Wednesday, October 24, 2007

Prescott Weekend

“A Weekend of Heritage”


Amanda Arnold

Every Arizona resident, either native or newcomer (which applies to the majority of us), should visit Prescott at least once to experience our state's heritage. When you go, be sure pack sturdy footwear along and an eager mind to learn and have fun because you will do a lot of walking and learn even more.

Perhaps you did not know that Prescott served as Arizona's first territorial capital from 1863 until 1867. The territorial capital moved to Tucson, but Prescott took the title again from 1877 until 1889 when Phoenix became the permanent capital. You will learn this, and many other fascinating facts of the West.

The town itself is a wealth of history, and many of the nooks and crannies throughout "Everyone's Hometown" tell a unique story. Some of the tales are new. However, the 600 or so buildings that are listed on the National Register of Historic Places tell a story from a time when miners struck it rich with gold in the 1860’s and Doc Holiday and Wyatt Earp enjoyed the festivities of the infamous Whiskey Row where 26 saloons served some of the most notorious characters of the Old West. The time on Whiskey Row roared until 1900 when a devastating fire ripped through the downtown destroying the watering holes and most of the town.

According to a town legend, “the men who were at the Palace carried the large 1880's Brunswick Bar across the street so the fire would not interrupt their evening.” Not long after the fire, the town of Prescott rose from the ashes. Today guests of the Palace can enjoy a delicious meal in the restaurant and a drink on the original 1880's Brunswick bar in Arizona's oldest frontier saloon.

Also restored to grandeur is The Gurley Street Grill, located on 230 W. Gurley Street, a popular place for a family-oriented lunch or dinner, where I simply cannot resist the Baja Chicken Wrap for my lunch.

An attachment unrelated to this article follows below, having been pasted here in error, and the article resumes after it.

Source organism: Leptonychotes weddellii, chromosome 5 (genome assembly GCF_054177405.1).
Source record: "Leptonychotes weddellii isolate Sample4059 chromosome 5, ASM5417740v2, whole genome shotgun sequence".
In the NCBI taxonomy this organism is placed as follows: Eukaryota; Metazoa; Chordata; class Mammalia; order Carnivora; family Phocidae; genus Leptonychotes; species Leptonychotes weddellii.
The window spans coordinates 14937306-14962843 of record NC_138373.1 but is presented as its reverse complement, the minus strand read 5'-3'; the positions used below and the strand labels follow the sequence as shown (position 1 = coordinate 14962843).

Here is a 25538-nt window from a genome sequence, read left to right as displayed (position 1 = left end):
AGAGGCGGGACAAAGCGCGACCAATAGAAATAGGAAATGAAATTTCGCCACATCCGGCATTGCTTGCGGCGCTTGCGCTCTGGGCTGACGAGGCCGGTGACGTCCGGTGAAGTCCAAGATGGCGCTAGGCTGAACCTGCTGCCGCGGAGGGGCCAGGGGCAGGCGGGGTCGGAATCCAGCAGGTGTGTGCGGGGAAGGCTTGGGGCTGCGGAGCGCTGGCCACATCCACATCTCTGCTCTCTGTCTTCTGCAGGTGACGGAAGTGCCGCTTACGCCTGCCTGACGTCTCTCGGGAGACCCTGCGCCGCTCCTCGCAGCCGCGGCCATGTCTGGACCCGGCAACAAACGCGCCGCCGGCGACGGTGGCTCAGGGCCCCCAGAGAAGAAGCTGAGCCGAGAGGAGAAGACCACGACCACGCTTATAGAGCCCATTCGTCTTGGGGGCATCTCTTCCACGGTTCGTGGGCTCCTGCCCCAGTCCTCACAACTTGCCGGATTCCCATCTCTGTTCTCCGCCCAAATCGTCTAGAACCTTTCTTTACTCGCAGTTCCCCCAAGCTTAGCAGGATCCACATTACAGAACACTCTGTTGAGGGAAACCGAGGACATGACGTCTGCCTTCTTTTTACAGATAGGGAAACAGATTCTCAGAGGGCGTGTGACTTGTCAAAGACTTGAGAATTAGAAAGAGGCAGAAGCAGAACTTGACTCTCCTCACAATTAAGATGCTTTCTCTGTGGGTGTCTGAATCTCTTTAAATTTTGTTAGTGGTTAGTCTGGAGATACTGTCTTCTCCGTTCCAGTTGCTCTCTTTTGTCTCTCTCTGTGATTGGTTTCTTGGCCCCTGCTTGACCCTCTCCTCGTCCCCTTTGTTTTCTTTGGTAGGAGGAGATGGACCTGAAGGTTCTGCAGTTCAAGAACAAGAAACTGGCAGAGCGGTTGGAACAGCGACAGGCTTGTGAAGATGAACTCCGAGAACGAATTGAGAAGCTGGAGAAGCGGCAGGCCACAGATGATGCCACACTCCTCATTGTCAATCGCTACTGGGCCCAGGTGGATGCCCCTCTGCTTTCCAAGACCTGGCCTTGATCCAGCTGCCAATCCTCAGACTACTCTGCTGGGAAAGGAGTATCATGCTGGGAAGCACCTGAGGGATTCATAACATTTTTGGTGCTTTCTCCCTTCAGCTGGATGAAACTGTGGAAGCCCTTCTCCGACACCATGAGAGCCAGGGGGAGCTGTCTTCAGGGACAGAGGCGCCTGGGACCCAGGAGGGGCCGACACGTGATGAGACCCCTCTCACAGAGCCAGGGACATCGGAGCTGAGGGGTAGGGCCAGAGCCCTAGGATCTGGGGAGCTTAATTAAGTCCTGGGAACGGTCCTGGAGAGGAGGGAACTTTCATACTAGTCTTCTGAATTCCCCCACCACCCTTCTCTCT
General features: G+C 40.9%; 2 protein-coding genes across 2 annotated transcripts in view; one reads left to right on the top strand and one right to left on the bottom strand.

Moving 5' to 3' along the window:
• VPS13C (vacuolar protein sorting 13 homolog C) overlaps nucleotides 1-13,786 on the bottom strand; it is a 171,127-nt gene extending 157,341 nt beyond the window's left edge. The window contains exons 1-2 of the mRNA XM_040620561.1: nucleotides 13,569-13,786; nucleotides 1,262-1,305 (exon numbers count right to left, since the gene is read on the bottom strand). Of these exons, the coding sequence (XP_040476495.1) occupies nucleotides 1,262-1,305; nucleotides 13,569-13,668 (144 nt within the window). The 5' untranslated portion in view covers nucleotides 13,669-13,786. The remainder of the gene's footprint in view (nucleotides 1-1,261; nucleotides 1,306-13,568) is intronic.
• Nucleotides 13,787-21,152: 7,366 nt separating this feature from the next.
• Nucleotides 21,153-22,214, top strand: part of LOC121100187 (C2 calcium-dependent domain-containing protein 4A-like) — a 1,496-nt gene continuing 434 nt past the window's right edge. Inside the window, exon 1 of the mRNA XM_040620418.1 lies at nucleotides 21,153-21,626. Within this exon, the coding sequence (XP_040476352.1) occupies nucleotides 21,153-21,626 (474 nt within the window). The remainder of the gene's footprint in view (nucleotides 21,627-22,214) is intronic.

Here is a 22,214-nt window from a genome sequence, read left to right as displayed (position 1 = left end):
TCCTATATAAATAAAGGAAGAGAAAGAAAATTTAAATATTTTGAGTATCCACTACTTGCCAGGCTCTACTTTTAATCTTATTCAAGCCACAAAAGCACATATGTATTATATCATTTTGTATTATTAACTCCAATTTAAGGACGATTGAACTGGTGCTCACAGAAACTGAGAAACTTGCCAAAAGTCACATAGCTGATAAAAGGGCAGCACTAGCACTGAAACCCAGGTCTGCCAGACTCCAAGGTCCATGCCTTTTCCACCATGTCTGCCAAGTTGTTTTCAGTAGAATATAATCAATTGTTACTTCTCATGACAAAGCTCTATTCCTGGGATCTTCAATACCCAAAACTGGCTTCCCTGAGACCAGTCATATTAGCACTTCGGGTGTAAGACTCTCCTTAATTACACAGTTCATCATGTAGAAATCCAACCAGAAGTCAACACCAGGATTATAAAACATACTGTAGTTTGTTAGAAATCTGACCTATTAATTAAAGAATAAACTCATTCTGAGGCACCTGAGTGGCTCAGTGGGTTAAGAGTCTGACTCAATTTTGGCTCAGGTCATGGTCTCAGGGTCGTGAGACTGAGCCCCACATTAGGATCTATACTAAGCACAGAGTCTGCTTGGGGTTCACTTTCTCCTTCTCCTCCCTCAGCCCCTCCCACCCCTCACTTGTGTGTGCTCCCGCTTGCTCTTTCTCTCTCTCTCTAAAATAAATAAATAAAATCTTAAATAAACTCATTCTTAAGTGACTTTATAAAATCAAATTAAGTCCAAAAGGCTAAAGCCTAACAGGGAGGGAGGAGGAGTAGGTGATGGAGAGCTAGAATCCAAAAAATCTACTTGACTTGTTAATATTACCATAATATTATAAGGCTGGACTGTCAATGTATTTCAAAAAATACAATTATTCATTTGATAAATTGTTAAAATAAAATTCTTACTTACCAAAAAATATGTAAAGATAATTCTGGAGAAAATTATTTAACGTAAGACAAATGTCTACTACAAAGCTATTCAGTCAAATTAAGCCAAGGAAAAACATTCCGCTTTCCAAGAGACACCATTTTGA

The Gurley Street Grill once served as the Mulvenon Saloon, owned by Sheriff Bill Mulvenon, from 1890 until 1900 when the wooden-framed bar burned down to the ground. However, reconstruction from local brick and rubble from the fire brought the building back to life in 1901.

The former Mulvenon Saloon continued to serve as a bar and the upstairs a bordello until 1948 when the upstairs business ended. Since then, reputable occupants such as an upholstery shop and apartment renters used the space until 1992 when it became the Gurley Street Grill. However, some people believe that not all of the former occupants of the building are actually gone.

"I don't believe in ghosts, but I do believe in George," Aaron Meisheid, the General Manager of the Gurley Street Grill.

George, the Grill's resident ghost, reveals his presence by turning on the televisions and the lights, and according to Mr. Meisheid, one night after he cleaned the upstairs banquet room he propped to restroom doors open with a chair. However, when Mr. Meisheid returned, before leaving for the night, he found the restroom doors closed.

Prescott would not be the place of outstanding historic preservation that it is today if it were not for Sharlot Hall, who moved to the Yavapai County frontier from Kansas in the 1880s when she was 12 years-old. During her adolescent years in Arizona, her family mined for gold and raised horses on Orchard Ranch above Lynx Creek. Ranch life lived on in Ms. Hall’s heart and she conveyed the daily hardships through poetry and prose.

Along with documenting her own experiences, Hall had a deep understanding of the importance of preserving artifacts from a disappearing era so people of future generations can learn about their heritage. While most people unknowingly tossed out noteworthy objects, Hall kept the items and had a vision of a museum for the world to see. In 1907, the planning for her museum began and she was the first woman to hold a salaried office position in the Arizona territory by serving as the Territorial Historian from 1909-1912. On June 20, 1927 Hall's dream of a museum came true when she housed her historic collection in the 1864 Governor's Mansion, and in 1943, the museum was named Sharlot Hall Museum, located on 415 West Gurley Street.